I nod and resign myself to a long night of recounting the loony bin details of how I escaped Christopher Hainsely, serial killer. A monster with a predilection for rape and torture of petite, young girls. Petite. That’s me alright. Standing five-foot-nothing is how I made it onto the sick freak’s radar.
“So, you pulled aside the branches and what did you see?” the older one, Rick Torrey, asks.
“An angel. Not the fallen kind. Not the choir of kind. He was the avenging kind. All muscle and sword, and blazing, fiery eyes like looking straight into the sun. It almost hurt to look at them.” The younger one, Trooper Tommy it’s-not-worth-remembering-his-last-name, rolls his eyes. I ignore him and continue. “I only saw him for a second and I’m certain he is just a figment of my imagination, a defense mechanism. My mind providing me with something safe, something divine to give meaning to what happened to me, to make me feel protected.”
“What makes you say that, Sam?” Rick Torrey asks, leaning forward further so his face hovers over his outstretched hands.
“Because what I went through, what that man would have done to me if that angel hadn’t showed. How could anyone go on after that? I want to crawl into a hole and hide just thinking about him. But if God sent someone to save me from him, then maybe...” I can’t really say maybe I’ll be okay, because I can’t even blink without seeing him looming over me or feeling his hand on my ankle, dragging me under him. I look down and realize I still have his blood on my hands, on my clothes. I gag and then retch. I just get my head turned enough not to get stomach acid on myself.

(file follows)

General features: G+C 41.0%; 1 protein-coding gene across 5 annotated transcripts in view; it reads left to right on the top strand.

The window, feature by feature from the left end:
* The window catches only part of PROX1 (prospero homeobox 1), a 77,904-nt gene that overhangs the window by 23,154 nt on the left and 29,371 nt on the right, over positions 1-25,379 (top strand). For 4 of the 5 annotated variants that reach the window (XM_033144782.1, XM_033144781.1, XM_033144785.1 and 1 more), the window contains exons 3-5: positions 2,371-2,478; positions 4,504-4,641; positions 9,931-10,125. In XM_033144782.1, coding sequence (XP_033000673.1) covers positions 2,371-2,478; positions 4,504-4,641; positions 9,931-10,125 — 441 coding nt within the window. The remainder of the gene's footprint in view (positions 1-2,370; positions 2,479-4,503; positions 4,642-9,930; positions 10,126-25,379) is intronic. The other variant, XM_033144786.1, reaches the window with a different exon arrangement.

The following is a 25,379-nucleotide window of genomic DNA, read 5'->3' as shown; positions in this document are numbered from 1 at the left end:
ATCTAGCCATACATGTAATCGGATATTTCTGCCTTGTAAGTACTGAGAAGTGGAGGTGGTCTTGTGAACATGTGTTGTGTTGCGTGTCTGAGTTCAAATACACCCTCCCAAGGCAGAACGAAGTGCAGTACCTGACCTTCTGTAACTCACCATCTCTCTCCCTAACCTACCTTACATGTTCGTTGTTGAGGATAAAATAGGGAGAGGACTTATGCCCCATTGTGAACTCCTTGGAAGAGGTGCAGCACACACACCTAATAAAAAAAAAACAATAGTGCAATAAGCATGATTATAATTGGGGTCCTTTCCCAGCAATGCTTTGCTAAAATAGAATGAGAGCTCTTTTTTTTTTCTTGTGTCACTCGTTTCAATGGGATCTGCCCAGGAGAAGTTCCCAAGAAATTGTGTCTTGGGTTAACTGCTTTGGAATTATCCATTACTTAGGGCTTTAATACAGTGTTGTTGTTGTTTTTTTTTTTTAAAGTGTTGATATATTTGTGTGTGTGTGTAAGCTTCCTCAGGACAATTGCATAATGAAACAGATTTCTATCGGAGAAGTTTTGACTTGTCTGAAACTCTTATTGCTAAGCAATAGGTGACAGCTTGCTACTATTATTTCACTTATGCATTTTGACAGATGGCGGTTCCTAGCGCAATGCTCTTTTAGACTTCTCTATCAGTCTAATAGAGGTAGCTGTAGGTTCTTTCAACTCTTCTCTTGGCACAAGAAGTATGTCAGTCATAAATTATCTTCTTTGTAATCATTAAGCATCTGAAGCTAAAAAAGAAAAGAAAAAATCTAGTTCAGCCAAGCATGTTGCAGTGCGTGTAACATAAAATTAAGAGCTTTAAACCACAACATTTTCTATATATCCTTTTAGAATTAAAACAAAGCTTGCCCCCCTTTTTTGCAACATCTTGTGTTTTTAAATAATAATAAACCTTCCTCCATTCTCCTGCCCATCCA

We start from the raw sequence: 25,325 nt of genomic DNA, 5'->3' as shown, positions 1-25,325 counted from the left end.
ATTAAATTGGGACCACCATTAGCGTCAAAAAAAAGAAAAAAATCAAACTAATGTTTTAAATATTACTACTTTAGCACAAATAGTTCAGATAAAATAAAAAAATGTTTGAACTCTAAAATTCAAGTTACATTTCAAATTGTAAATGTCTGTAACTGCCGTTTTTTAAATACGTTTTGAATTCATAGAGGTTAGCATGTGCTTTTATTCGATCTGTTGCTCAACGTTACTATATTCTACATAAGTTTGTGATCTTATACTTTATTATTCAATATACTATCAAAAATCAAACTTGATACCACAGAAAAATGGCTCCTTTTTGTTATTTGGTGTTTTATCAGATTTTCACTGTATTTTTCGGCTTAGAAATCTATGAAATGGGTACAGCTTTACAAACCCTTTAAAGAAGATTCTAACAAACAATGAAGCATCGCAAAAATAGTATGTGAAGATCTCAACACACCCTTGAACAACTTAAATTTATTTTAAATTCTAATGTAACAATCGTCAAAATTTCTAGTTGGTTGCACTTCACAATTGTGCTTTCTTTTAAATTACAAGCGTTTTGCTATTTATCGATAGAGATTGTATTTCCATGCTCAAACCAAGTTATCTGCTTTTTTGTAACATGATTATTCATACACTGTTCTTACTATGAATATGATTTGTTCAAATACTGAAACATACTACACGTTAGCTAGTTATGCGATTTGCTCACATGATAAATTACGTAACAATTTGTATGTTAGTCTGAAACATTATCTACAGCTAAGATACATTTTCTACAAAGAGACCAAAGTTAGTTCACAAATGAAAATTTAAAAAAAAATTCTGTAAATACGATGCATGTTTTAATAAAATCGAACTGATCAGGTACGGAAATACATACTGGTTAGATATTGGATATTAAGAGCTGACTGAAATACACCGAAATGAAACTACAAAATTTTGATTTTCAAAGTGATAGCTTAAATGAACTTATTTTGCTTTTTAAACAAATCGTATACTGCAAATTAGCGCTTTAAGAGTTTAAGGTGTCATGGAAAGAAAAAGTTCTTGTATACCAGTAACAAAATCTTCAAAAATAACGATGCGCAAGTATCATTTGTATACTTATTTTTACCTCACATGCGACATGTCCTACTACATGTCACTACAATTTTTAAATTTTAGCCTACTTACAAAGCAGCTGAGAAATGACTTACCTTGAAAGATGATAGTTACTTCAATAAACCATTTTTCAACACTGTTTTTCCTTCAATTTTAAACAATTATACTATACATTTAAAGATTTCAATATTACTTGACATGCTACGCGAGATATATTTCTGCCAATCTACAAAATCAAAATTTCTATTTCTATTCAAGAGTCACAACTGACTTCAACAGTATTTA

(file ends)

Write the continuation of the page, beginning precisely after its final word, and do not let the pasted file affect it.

The door behind me bangs open and a woman comes in. She gives both the cops a sharp look before kneeling in front of me. Her eyes are full of compassion. She says something, but I can’t really hear her over the ringing in my ears.
My throat feels funny, sort of tight, but it also burns like I’ve swallowed a jar of jalapeños. I suddenly can’t catch my breath. I cough, trying to get oxygen and my hand comes away bloody. Fire blazes in my veins, feverish and excruciating. My eyes roll up in my head and my back arches so sharply, it feels like I’ll snap in half, then, blissfully, everything goes black.
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About the Author
Monica Millard was born and raised in Alaska. She doesn’t own a dog sled team, but has worked in a place where there are buildings with caged exterior doors to keep employees from being eaten by polar bears.
Monica’s favorite quote is, "People do not see the world as it is, they see it as they are." She is not sure who said it but it is a quote that has always stuck with her. She loves to read because it allows her to see the world through someone else’s perspective and experience something she would otherwise never be able to. Sharing that same experience with others through her own writing is a possibility that makes her excited to get out of bed in the morning.
She lives in Wasilla, Alaska, with all her critters, some four-legged and others that stand on two. She writes Science Fiction, Fantasy, and Paranormal for young adults.